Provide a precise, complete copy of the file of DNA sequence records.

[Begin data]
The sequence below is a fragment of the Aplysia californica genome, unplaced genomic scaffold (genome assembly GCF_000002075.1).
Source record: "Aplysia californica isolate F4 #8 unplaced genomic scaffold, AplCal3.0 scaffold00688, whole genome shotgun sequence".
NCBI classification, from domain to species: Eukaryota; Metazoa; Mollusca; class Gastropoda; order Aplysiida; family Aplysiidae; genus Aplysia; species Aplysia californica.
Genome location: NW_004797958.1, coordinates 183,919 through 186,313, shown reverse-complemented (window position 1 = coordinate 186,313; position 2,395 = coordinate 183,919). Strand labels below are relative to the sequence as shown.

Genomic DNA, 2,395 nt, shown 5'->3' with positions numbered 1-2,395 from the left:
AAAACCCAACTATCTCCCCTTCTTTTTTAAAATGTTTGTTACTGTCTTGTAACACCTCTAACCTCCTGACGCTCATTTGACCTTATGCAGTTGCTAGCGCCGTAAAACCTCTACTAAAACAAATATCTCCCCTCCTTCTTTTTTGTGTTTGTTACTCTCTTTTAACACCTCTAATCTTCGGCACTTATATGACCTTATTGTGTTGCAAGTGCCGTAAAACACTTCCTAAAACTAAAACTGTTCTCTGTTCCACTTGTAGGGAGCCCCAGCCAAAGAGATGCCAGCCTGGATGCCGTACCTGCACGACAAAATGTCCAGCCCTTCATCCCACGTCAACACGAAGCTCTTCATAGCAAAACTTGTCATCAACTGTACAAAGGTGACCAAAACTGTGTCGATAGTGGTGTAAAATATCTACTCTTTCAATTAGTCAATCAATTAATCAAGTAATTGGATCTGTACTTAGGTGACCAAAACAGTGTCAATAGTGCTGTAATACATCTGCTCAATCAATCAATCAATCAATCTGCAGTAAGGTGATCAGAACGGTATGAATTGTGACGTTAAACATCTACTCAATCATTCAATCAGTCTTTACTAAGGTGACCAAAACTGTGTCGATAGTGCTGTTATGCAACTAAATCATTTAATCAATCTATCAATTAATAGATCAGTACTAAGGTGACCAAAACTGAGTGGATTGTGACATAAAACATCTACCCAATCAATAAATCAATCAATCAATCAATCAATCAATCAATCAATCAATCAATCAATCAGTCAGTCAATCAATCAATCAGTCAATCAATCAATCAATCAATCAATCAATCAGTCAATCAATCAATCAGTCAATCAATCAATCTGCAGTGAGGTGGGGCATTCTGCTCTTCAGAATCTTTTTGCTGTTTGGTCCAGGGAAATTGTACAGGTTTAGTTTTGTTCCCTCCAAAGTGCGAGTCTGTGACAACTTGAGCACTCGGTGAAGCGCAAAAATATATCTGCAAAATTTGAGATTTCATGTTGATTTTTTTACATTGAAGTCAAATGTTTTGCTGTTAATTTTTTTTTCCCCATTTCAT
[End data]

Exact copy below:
The sequence below is a fragment of the Aplysia californica genome, unplaced genomic scaffold (genome assembly GCF_000002075.1).
Source record: "Aplysia californica isolate F4 #8 unplaced genomic scaffold, AplCal3.0 scaffold00688, whole genome shotgun sequence".
NCBI classification, from domain to species: Eukaryota; Metazoa; Mollusca; class Gastropoda; order Aplysiida; family Aplysiidae; genus Aplysia; species Aplysia californica.
Genome location: NW_004797958.1, coordinates 183,919 through 186,313, shown reverse-complemented (window position 1 = coordinate 186,313; position 2,395 = coordinate 183,919). Strand labels below are relative to the sequence as shown.

Genomic DNA, 2,395 nt, shown 5'->3' with positions numbered 1-2,395 from the left:
AAAACCCAACTATCTCCCCTTCTTTTTTAAAATGTTTGTTACTGTCTTGTAACACCTCTAACCTCCTGACGCTCATTTGACCTTATGCAGTTGCTAGCGCCGTAAAACCTCTACTAAAACAAATATCTCCCCTCCTTCTTTTTTGTGTTTGTTACTCTCTTTTAACACCTCTAATCTTCGGCACTTATATGACCTTATTGTGTTGCAAGTGCCGTAAAACACTTCCTAAAACTAAAACTGTTCTCTGTTCCACTTGTAGGGAGCCCCAGCCAAAGAGATGCCAGCCTGGATGCCGTACCTGCACGACAAAATGTCCAGCCCTTCATCCCACGTCAACACGAAGCTCTTCATAGCAAAACTTGTCATCAACTGTACAAAGGTGACCAAAACTGTGTCGATAGTGGTGTAAAATATCTACTCTTTCAATTAGTCAATCAATTAATCAAGTAATTGGATCTGTACTTAGGTGACCAAAACAGTGTCAATAGTGCTGTAATACATCTGCTCAATCAATCAATCAATCAATCTGCAGTAAGGTGATCAGAACGGTATGAATTGTGACGTTAAACATCTACTCAATCATTCAATCAGTCTTTACTAAGGTGACCAAAACTGTGTCGATAGTGCTGTTATGCAACTAAATCATTTAATCAATCTATCAATTAATAGATCAGTACTAAGGTGACCAAAACTGAGTGGATTGTGACATAAAACATCTACCCAATCAATAAATCAATCAATCAATCAATCAATCAATCAATCAATCAATCAATCAATCAGTCAGTCAATCAATCAATCAGTCAATCAATCAATCAATCAATCAATCAATCAGTCAATCAATCAATCAGTCAATCAATCAATCTGCAGTGAGGTGGGGCATTCTGCTCTTCAGAATCTTTTTGCTGTTTGGTCCAGGGAAATTGTACAGGTTTAGTTTTGTTCCCTCCAAAGTGCGAGTCTGTGACAACTTGAGCACTCGGTGAAGCGCAAAAATATATCTGCAAAATTTGAGATTTCATGTTGATTTTTTTACATTGAAGTCAAATGTTTTGCTGTTAATTTTTTTTTCCCCATTTCAT